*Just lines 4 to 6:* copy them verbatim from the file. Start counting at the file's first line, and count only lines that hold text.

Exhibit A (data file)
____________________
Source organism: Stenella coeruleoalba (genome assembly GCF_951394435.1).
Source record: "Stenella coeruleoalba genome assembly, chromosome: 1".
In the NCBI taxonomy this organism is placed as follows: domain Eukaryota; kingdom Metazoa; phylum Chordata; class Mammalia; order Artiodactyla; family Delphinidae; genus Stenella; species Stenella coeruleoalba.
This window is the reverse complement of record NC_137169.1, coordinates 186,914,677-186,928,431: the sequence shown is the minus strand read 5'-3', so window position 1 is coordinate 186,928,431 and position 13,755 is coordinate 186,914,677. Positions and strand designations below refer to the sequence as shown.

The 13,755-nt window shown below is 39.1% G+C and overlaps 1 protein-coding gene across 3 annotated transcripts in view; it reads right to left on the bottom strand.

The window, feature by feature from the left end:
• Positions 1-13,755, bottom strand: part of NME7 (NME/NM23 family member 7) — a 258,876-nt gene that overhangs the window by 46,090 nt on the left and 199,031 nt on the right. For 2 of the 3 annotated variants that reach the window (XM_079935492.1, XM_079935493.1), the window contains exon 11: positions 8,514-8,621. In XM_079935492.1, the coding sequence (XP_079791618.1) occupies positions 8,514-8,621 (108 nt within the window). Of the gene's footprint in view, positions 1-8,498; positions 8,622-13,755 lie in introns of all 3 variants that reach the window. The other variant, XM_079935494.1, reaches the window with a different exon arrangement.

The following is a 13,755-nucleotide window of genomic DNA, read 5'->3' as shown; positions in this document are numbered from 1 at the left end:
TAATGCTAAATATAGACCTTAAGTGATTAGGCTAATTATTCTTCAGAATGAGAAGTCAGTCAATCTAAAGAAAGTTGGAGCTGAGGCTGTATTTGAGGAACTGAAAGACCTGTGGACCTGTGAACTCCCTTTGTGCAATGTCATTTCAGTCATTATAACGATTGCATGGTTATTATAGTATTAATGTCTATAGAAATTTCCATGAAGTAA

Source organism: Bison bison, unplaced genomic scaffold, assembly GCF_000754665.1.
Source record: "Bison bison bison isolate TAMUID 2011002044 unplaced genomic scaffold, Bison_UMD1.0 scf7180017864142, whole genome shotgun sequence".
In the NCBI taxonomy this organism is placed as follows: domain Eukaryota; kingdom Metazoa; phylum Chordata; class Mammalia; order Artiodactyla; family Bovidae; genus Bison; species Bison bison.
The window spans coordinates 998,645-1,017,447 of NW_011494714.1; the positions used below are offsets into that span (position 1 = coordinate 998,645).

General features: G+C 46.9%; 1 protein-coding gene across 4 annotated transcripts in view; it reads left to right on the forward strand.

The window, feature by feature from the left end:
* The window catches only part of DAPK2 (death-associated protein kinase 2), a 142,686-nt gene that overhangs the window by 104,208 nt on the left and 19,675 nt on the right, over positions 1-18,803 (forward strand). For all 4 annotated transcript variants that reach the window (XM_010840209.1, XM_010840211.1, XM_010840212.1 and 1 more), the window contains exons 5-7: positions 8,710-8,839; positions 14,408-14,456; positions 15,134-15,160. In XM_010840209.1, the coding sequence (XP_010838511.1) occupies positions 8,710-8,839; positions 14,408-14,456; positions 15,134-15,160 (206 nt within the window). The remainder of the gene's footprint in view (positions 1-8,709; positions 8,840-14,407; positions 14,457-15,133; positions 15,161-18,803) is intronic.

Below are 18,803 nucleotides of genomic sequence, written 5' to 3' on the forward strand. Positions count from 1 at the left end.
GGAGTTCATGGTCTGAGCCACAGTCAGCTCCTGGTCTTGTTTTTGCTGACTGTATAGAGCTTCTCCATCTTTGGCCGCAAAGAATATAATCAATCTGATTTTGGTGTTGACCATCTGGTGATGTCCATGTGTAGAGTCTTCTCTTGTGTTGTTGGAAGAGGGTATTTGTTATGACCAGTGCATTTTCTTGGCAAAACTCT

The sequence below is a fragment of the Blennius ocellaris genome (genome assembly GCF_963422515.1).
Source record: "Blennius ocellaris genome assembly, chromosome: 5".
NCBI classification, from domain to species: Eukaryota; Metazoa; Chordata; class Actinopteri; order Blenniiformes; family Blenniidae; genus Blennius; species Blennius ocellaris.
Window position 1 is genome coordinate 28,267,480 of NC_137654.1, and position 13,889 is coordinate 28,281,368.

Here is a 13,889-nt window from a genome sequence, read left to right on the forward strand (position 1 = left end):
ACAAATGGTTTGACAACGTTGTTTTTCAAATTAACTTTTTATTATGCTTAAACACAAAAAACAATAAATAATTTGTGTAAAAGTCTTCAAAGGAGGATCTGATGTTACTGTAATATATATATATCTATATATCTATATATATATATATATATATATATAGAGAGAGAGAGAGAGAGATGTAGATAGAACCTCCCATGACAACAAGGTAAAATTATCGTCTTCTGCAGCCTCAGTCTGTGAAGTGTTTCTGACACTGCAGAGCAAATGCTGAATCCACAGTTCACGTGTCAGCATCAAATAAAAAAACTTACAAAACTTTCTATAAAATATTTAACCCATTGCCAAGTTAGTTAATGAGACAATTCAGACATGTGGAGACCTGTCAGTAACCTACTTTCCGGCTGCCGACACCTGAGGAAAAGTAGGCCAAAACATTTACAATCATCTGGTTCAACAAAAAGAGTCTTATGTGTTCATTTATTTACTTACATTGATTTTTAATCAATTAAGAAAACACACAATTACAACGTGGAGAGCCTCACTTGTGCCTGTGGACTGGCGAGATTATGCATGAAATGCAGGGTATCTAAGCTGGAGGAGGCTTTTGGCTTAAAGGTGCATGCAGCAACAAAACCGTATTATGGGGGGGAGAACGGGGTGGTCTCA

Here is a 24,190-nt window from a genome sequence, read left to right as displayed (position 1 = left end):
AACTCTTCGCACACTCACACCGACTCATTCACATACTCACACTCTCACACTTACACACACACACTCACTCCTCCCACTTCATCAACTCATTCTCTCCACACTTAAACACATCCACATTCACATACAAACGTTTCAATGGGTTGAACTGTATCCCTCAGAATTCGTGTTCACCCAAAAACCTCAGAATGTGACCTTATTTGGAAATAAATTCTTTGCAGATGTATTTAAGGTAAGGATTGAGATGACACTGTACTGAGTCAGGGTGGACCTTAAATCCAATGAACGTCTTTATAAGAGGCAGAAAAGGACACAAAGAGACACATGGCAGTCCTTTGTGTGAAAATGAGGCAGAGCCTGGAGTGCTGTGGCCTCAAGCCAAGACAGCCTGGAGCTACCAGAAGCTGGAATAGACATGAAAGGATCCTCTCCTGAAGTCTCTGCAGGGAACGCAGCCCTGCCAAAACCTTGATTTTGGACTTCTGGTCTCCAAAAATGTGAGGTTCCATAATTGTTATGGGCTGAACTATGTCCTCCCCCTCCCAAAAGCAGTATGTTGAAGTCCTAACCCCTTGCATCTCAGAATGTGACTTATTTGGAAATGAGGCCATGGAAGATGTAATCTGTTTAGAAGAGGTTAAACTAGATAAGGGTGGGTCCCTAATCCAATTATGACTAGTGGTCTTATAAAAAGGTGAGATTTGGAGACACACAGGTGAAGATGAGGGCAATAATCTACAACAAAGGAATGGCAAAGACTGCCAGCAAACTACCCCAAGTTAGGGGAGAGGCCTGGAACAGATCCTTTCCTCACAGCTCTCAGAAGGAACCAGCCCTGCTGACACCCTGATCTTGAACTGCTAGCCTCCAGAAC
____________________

This window is the reverse complement of record NC_137169.1, coordinates 186,914,677-186,928,431: the sequence shown is the minus strand read 5'-3', so window position 1 is coordinate 186,928,431 and position 13,755 is coordinate 186,914,677. Positions and strand designations below refer to the sequence as shown.

The 13,755-nt window shown below is 39.1% G+C and overlaps 1 protein-coding gene across 3 annotated transcripts in view; it reads right to left on the bottom strand.

The window, feature by feature from the left end: